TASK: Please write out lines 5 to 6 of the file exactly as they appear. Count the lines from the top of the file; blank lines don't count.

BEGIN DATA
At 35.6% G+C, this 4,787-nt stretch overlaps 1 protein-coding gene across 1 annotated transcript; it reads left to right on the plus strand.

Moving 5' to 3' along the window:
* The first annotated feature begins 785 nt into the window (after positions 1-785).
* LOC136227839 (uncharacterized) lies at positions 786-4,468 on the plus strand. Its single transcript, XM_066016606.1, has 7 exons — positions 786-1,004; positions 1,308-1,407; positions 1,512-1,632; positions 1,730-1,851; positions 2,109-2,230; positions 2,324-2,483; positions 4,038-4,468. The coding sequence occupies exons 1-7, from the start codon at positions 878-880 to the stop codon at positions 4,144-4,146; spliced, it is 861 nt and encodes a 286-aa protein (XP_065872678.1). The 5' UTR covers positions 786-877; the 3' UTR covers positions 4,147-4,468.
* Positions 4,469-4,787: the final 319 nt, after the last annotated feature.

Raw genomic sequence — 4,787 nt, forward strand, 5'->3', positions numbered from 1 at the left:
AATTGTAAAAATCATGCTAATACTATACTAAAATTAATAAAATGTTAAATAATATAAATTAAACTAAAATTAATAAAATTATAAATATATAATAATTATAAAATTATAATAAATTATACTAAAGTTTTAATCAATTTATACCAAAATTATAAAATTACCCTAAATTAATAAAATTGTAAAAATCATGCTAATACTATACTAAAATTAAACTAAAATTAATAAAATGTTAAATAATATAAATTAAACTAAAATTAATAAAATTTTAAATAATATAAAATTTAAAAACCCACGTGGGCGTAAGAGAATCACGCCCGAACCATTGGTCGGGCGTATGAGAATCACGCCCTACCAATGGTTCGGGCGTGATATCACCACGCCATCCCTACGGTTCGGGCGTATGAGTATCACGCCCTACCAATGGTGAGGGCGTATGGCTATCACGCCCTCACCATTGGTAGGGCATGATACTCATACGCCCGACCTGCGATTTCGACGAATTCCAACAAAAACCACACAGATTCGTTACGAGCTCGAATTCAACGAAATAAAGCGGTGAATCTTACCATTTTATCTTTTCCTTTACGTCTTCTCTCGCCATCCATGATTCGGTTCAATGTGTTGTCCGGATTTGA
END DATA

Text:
* Positions 4,469-4,787: the final 319 nt, after the last annotated feature.

Raw genomic sequence — 4,787 nt, forward strand, 5'->3', positions numbered from 1 at the left: